Updated: Mar 15, 2022
This is a tricky subject. At Callisto we are natural skeptics and so we hesitate to make any of the various claims associated with tea over the years: that it can cure or prevent cancer, that it boosts the immune system, that it’s good for the heart or aids digestion. Does drinking tea play a role in any of these? It might! But the simple fact is that people have been drinking tea for thousands of years, and they have not achieved immortality as a result. That said, life is complex, and it’s difficult to get a complete picture of all the biochemical processes, how they interact, and how the variety of compounds found in tea may affect them.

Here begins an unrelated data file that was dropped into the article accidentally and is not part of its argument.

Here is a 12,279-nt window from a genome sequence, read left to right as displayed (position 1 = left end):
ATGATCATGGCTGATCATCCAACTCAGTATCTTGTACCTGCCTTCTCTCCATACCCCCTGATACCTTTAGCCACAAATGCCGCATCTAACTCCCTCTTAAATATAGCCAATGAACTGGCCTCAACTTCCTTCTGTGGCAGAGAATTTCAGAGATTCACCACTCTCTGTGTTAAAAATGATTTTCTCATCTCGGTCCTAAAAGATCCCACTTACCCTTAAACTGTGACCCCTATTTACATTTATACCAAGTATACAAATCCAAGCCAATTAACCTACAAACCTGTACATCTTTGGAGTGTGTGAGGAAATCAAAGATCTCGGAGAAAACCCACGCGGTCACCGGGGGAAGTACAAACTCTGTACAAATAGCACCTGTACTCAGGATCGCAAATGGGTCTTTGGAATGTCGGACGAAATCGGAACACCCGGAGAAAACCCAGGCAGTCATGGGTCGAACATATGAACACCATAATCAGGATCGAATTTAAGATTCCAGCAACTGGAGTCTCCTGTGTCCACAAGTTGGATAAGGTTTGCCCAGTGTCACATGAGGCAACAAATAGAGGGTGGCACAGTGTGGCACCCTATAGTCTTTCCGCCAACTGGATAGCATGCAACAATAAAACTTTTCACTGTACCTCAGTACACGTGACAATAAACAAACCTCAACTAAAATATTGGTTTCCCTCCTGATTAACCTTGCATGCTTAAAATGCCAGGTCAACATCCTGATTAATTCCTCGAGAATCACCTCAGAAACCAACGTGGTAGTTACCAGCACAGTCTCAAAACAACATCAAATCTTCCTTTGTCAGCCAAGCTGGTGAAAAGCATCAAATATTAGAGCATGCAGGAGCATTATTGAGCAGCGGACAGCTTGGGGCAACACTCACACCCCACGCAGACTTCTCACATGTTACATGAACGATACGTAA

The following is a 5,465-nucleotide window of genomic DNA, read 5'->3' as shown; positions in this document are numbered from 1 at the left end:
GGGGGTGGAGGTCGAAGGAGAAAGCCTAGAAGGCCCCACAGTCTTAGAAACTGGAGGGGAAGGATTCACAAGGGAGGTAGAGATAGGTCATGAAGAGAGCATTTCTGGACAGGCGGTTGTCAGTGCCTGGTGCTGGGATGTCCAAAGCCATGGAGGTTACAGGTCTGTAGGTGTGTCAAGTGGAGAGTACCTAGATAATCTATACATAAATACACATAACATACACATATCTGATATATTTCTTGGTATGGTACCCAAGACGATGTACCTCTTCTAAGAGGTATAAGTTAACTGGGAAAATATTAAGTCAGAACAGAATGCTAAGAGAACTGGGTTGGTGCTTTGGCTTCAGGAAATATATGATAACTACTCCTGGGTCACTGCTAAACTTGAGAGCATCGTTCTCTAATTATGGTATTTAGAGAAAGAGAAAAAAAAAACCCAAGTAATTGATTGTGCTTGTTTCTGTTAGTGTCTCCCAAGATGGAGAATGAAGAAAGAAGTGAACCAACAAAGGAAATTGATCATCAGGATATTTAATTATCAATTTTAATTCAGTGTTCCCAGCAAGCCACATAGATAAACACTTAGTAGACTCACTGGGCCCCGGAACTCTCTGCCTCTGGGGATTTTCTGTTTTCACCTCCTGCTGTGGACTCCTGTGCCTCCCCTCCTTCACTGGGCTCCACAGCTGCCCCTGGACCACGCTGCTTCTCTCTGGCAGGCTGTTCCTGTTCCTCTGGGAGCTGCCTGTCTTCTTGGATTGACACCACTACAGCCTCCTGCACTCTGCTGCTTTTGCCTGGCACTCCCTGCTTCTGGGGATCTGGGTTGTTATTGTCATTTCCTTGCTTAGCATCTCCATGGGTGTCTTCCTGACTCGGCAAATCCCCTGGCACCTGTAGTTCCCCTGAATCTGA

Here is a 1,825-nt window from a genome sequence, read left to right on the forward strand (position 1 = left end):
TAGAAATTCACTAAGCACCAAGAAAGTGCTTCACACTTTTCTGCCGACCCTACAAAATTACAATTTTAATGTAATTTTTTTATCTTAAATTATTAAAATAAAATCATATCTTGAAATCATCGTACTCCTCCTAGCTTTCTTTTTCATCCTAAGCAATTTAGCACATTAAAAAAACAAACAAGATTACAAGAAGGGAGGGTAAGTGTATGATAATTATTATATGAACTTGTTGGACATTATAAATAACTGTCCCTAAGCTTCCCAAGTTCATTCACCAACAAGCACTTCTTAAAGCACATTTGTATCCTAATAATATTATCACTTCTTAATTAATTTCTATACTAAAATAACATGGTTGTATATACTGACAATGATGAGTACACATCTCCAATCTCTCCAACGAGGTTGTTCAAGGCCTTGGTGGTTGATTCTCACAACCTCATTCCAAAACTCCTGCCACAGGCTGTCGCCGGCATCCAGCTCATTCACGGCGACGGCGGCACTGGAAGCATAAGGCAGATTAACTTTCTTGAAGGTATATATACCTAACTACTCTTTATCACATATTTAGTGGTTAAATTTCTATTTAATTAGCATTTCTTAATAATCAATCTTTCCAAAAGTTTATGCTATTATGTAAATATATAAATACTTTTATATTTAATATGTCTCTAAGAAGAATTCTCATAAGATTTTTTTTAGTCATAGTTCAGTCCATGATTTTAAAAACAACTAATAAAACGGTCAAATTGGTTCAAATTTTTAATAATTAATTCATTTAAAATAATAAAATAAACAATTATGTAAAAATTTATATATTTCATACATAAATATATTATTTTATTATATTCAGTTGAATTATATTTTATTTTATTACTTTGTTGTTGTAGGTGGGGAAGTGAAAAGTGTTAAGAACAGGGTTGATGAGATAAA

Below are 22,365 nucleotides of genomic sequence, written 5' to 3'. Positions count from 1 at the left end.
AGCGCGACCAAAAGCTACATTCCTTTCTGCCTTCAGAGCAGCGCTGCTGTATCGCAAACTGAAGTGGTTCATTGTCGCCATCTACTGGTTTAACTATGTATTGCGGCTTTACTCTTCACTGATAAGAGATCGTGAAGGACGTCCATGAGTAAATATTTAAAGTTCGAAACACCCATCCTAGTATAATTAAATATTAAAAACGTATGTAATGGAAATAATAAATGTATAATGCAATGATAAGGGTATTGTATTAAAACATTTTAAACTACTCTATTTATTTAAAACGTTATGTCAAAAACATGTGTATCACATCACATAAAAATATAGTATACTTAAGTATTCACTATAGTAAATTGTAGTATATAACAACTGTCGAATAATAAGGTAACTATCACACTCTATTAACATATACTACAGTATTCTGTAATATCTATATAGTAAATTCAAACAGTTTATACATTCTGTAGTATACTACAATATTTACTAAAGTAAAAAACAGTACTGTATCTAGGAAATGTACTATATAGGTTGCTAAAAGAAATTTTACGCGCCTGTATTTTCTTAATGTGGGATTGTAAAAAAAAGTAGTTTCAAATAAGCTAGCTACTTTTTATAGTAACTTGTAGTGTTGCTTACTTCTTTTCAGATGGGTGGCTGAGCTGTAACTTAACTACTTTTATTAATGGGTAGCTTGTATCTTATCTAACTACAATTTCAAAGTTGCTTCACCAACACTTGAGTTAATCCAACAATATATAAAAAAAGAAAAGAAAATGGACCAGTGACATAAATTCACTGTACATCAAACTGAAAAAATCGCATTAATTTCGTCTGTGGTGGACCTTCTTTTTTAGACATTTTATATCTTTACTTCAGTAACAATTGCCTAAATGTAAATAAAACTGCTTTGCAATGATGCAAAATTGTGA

Studies of the health benefits of tea are ongoing, but there are some things we know for sure. For example, tea contains caffeine, a psychoactive chemical whose affects we are all aware of. But tea contains another psychoactive chemical less commonly studied: theanine, or L-theanine. Tea is one of the only sources of theanine, which has been linked to relieving stress and anxiety. We don’t mind saying this because it’s something tea drinkers have long known: tea relaxes you. But the combination with caffeine, which can boost mood, attention and alertness, is what makes tea so magical. It gives you energy, without the edge. Focus without pressure. Clarity. [one of many sources for this: https://pubmed.ncbi.nlm.nih.gov/18681988/] Tea is also high in antioxidants like catechins (particularly less oxidized teas like green), which may benefit the immune system. The de-stresser, theanine, has also been linked to reducing blood pressure. Fermented teas, like Dark Tea and Pu’er, contain statins that may help lower cholesterol (and fermented foods generally have been found to aid digestion). In the end, it’s a numbers game. Like washing your hands reduces your chances of getting sick, but doesn’t eliminate them. Drinking tea is one of many things that may shift the odds slightly in your favor, which is really the best we can hope for.